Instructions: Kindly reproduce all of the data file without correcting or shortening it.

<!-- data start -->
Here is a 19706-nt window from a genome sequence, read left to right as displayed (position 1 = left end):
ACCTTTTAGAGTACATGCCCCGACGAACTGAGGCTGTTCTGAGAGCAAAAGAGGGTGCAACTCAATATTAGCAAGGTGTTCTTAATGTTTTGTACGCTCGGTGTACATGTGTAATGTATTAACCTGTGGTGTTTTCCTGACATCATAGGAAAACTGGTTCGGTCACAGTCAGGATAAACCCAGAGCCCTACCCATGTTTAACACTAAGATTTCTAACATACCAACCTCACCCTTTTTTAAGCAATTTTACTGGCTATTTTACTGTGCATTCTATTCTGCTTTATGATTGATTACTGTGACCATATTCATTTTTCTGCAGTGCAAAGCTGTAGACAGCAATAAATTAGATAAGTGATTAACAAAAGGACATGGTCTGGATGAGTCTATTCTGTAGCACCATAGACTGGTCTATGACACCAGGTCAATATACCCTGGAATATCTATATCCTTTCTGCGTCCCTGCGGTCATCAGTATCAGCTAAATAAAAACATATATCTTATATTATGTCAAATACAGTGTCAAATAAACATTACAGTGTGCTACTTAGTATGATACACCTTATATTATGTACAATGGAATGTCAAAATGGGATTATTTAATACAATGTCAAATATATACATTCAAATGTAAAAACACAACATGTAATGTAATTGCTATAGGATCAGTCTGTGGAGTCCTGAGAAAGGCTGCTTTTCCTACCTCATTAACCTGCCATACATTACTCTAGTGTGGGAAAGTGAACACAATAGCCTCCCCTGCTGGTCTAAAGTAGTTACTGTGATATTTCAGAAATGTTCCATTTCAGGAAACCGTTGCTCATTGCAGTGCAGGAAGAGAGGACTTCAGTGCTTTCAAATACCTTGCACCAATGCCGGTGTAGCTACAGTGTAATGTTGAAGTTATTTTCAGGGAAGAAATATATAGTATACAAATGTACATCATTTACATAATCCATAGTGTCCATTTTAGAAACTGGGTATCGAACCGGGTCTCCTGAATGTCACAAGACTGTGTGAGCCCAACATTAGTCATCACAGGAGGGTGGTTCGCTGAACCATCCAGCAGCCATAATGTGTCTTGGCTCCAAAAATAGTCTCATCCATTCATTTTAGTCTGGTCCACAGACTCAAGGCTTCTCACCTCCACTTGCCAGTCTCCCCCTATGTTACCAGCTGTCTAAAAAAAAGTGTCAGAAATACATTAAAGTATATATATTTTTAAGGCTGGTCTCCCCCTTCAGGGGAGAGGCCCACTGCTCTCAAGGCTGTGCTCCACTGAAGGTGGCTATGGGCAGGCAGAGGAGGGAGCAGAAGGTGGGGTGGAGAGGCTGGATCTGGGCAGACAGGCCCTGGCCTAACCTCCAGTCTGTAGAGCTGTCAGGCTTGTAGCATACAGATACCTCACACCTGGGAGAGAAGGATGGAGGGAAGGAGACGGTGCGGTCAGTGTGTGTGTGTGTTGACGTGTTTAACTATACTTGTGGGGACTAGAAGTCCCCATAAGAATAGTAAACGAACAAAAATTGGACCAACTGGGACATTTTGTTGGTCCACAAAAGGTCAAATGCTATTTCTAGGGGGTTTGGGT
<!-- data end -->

Here is a 19706-nt window from a genome sequence, read left to right as displayed (position 1 = left end):
ACCTTTTAGAGTACATGCCCCGACGAACTGAGGCTGTTCTGAGAGCAAAAGAGGGTGCAACTCAATATTAGCAAGGTGTTCTTAATGTTTTGTACGCTCGGTGTACATGTGTAATGTATTAACCTGTGGTGTTTTCCTGACATCATAGGAAAACTGGTTCGGTCACAGTCAGGATAAACCCAGAGCCCTACCCATGTTTAACACTAAGATTTCTAACATACCAACCTCACCCTTTTTTAAGCAATTTTACTGGCTATTTTACTGTGCATTCTATTCTGCTTTATGATTGATTACTGTGACCATATTCATTTTTCTGCAGTGCAAAGCTGTAGACAGCAATAAATTAGATAAGTGATTAACAAAAGGACATGGTCTGGATGAGTCTATTCTGTAGCACCATAGACTGGTCTATGACACCAGGTCAATATACCCTGGAATATCTATATCCTTTCTGCGTCCCTGCGGTCATCAGTATCAGCTAAATAAAAACATATATCTTATATTATGTCAAATACAGTGTCAAATAAACATTACAGTGTGCTACTTAGTATGATACACCTTATATTATGTACAATGGAATGTCAAAATGGGATTATTTAATACAATGTCAAATATATACATTCAAATGTAAAAACACAACATGTAATGTAATTGCTATAGGATCAGTCTGTGGAGTCCTGAGAAAGGCTGCTTTTCCTACCTCATTAACCTGCCATACATTACTCTAGTGTGGGAAAGTGAACACAATAGCCTCCCCTGCTGGTCTAAAGTAGTTACTGTGATATTTCAGAAATGTTCCATTTCAGGAAACCGTTGCTCATTGCAGTGCAGGAAGAGAGGACTTCAGTGCTTTCAAATACCTTGCACCAATGCCGGTGTAGCTACAGTGTAATGTTGAAGTTATTTTCAGGGAAGAAATATATAGTATACAAATGTACATCATTTACATAATCCATAGTGTCCATTTTAGAAACTGGGTATCGAACCGGGTCTCCTGAATGTCACAAGACTGTGTGAGCCCAACATTAGTCATCACAGGAGGGTGGTTCGCTGAACCATCCAGCAGCCATAATGTGTCTTGGCTCCAAAAATAGTCTCATCCATTCATTTTAGTCTGGTCCACAGACTCAAGGCTTCTCACCTCCACTTGCCAGTCTCCCCCTATGTTACCAGCTGTCTAAAAAAAAGTGTCAGAAATACATTAAAGTATATATATTTTTAAGGCTGGTCTCCCCCTTCAGGGGAGAGGCCCACTGCTCTCAAGGCTGTGCTCCACTGAAGGTGGCTATGGGCAGGCAGAGGAGGGAGCAGAAGGTGGGGTGGAGAGGCTGGATCTGGGCAGACAGGCCCTGGCCTAACCTCCAGTCTGTAGAGCTGTCAGGCTTGTAGCATACAGATACCTCACACCTGGGAGAGAAGGATGGAGGGAAGGAGACGGTGCGGTCAGTGTGTGTGTGTGTTGACGTGTTTAACTATACTTGTGGGGACTAGAAGTCCCCATAAGAATAGTAAACGAACAAAAATTGGACCAACTGGGACATTTTGTTGGTCCACAAAAGGTCAAATGCTATTTCTAGGGGGTTTGGGT